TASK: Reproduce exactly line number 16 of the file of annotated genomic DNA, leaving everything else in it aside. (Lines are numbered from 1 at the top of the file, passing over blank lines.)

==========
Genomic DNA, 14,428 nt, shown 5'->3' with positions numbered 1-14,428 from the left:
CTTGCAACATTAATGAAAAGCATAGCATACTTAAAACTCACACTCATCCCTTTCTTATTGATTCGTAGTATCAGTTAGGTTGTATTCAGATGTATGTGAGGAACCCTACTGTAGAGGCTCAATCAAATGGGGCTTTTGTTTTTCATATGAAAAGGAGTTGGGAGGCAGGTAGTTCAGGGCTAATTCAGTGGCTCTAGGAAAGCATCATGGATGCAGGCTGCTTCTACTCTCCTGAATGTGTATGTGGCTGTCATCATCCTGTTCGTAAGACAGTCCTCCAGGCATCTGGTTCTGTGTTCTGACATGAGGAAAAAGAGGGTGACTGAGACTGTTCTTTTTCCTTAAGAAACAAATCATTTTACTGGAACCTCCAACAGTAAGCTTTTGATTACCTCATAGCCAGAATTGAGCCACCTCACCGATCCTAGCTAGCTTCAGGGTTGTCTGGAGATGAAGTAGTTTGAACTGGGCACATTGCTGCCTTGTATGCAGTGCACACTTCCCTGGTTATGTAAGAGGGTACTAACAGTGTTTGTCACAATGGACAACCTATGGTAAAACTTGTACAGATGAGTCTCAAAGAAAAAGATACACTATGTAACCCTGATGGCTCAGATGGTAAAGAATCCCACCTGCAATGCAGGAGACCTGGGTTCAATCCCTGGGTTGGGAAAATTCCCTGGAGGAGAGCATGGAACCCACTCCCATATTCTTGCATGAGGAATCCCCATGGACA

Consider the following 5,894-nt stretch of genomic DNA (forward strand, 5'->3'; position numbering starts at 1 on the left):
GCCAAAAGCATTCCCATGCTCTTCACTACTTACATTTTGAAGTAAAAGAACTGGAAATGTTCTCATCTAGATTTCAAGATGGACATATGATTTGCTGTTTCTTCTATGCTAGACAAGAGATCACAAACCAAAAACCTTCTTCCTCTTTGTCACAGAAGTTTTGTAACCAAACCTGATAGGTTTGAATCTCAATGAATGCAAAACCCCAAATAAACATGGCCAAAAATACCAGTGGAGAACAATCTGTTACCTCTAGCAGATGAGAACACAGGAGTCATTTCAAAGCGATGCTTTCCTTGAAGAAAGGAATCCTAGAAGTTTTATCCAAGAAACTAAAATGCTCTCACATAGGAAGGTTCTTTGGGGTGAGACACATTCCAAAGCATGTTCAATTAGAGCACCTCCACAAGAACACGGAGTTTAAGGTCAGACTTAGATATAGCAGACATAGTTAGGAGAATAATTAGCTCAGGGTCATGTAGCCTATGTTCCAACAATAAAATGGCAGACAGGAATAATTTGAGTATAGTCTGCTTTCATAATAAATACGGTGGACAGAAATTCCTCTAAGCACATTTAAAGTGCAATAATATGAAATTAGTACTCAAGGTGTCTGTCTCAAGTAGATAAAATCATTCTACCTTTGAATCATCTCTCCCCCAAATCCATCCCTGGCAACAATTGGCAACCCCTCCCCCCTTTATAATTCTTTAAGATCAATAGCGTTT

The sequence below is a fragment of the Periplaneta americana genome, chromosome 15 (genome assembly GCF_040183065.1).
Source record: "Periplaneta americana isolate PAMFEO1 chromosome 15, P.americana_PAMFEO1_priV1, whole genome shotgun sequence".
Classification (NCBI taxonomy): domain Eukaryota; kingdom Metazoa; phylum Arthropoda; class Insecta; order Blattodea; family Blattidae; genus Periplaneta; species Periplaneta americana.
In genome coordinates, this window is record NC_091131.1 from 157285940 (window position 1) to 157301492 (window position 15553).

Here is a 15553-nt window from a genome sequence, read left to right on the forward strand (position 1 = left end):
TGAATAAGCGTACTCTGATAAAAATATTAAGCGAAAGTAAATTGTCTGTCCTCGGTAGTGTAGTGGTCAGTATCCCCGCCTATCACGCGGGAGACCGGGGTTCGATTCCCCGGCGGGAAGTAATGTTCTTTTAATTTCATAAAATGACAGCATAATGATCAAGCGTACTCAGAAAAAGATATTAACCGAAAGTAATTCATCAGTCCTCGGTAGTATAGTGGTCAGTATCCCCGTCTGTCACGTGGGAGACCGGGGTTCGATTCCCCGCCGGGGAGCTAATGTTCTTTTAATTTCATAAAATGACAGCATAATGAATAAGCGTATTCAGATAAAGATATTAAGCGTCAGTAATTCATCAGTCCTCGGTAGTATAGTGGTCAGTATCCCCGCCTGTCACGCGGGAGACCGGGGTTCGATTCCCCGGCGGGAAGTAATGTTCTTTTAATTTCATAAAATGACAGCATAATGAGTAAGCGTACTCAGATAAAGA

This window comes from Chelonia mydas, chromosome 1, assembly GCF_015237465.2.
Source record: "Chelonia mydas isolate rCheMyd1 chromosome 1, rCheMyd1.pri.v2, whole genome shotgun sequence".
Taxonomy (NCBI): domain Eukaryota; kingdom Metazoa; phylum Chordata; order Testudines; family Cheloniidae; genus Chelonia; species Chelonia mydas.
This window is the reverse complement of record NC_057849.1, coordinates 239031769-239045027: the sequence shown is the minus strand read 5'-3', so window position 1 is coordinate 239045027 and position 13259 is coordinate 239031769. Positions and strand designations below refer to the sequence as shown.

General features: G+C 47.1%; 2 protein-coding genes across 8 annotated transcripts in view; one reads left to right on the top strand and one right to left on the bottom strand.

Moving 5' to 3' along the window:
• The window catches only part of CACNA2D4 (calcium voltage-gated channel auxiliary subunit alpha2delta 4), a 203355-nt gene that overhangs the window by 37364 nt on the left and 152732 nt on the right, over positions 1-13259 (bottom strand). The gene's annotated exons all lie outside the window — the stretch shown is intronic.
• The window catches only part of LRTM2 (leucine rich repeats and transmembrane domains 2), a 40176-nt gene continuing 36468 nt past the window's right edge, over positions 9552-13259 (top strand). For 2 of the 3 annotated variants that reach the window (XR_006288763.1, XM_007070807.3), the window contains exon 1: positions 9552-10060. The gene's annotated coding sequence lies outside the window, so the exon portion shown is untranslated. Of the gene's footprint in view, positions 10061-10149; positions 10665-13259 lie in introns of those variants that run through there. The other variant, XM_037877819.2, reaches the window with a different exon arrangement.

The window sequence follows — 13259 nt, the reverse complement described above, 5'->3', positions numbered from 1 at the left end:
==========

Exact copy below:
Moving 5' to 3' along the window: